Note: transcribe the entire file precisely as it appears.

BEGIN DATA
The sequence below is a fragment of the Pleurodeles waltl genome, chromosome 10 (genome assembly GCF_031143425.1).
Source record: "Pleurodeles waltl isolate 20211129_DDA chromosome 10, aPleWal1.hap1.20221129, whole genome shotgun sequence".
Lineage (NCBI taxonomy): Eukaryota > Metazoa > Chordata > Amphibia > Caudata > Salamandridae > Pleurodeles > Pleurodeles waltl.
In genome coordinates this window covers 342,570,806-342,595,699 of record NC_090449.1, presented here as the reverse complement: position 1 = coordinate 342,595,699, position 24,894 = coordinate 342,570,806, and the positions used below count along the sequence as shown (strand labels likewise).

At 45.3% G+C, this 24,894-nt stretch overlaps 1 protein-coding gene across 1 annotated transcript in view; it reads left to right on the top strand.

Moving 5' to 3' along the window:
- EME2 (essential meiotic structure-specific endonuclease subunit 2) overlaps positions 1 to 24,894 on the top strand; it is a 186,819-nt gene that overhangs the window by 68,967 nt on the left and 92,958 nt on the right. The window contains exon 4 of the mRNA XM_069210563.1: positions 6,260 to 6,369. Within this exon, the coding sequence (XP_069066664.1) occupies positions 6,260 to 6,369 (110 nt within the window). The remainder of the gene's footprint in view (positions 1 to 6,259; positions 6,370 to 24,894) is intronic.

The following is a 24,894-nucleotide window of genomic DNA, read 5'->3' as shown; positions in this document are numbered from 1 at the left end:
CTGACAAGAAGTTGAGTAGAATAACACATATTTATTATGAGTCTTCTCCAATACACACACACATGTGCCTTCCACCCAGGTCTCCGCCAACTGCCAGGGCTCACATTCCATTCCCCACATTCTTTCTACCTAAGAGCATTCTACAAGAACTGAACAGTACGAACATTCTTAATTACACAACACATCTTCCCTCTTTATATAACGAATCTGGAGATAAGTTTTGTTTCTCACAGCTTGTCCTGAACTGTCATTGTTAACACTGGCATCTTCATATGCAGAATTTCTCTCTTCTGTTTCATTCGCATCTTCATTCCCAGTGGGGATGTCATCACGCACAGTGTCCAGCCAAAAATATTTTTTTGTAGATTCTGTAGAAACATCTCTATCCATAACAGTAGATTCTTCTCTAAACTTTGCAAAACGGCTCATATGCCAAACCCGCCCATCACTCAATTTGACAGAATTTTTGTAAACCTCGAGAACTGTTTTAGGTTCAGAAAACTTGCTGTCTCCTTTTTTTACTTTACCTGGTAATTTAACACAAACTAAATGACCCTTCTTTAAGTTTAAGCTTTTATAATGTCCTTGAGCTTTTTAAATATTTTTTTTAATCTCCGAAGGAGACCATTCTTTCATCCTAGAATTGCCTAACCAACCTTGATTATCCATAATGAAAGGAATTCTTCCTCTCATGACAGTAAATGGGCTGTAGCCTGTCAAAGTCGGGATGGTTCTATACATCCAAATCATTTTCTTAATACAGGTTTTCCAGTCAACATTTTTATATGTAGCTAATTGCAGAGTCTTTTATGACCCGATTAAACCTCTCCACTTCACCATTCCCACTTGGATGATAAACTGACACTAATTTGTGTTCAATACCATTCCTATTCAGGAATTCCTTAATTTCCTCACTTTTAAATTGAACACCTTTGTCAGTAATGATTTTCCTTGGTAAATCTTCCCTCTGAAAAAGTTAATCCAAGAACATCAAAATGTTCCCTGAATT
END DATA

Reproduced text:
The sequence below is a fragment of the Pleurodeles waltl genome, chromosome 10 (genome assembly GCF_031143425.1).
Source record: "Pleurodeles waltl isolate 20211129_DDA chromosome 10, aPleWal1.hap1.20221129, whole genome shotgun sequence".
Lineage (NCBI taxonomy): Eukaryota > Metazoa > Chordata > Amphibia > Caudata > Salamandridae > Pleurodeles > Pleurodeles waltl.
In genome coordinates this window covers 342,570,806-342,595,699 of record NC_090449.1, presented here as the reverse complement: position 1 = coordinate 342,595,699, position 24,894 = coordinate 342,570,806, and the positions used below count along the sequence as shown (strand labels likewise).

At 45.3% G+C, this 24,894-nt stretch overlaps 1 protein-coding gene across 1 annotated transcript in view; it reads left to right on the top strand.

Moving 5' to 3' along the window:
- EME2 (essential meiotic structure-specific endonuclease subunit 2) overlaps positions 1 to 24,894 on the top strand; it is a 186,819-nt gene that overhangs the window by 68,967 nt on the left and 92,958 nt on the right. The window contains exon 4 of the mRNA XM_069210563.1: positions 6,260 to 6,369. Within this exon, the coding sequence (XP_069066664.1) occupies positions 6,260 to 6,369 (110 nt within the window). The remainder of the gene's footprint in view (positions 1 to 6,259; positions 6,370 to 24,894) is intronic.

The following is a 24,894-nucleotide window of genomic DNA, read 5'->3' as shown; positions in this document are numbered from 1 at the left end:
CTGACAAGAAGTTGAGTAGAATAACACATATTTATTATGAGTCTTCTCCAATACACACACACATGTGCCTTCCACCCAGGTCTCCGCCAACTGCCAGGGCTCACATTCCATTCCCCACATTCTTTCTACCTAAGAGCATTCTACAAGAACTGAACAGTACGAACATTCTTAATTACACAACACATCTTCCCTCTTTATATAACGAATCTGGAGATAAGTTTTGTTTCTCACAGCTTGTCCTGAACTGTCATTGTTAACACTGGCATCTTCATATGCAGAATTTCTCTCTTCTGTTTCATTCGCATCTTCATTCCCAGTGGGGATGTCATCACGCACAGTGTCCAGCCAAAAATATTTTTTTGTAGATTCTGTAGAAACATCTCTATCCATAACAGTAGATTCTTCTCTAAACTTTGCAAAACGGCTCATATGCCAAACCCGCCCATCACTCAATTTGACAGAATTTTTGTAAACCTCGAGAACTGTTTTAGGTTCAGAAAACTTGCTGTCTCCTTTTTTTACTTTACCTGGTAATTTAACACAAACTAAATGACCCTTCTTTAAGTTTAAGCTTTTATAATGTCCTTGAGCTTTTTAAATATTTTTTTTAATCTCCGAAGGAGACCATTCTTTCATCCTAGAATTGCCTAACCAACCTTGATTATCCATAATGAAAGGAATTCTTCCTCTCATGACAGTAAATGGGCTGTAGCCTGTCAAAGTCGGGATGGTTCTATACATCCAAATCATTTTCTTAATACAGGTTTTCCAGTCAACATTTTTATATGTAGCTAATTGCAGAGTCTTTTATGACCCGATTAAACCTCTCCACTTCACCATTCCCACTTGGATGATAAACTGACACTAATTTGTGTTCAATACCATTCCTATTCAGGAATTCCTTAATTTCCTCACTTTTAAATTGAACACCTTTGTCAGTAATGATTTTCCTTGGTAAATCTTCCCTCTGAAAAAGTTAATCCAAGAACATCAAAATGTTCCCTGAATT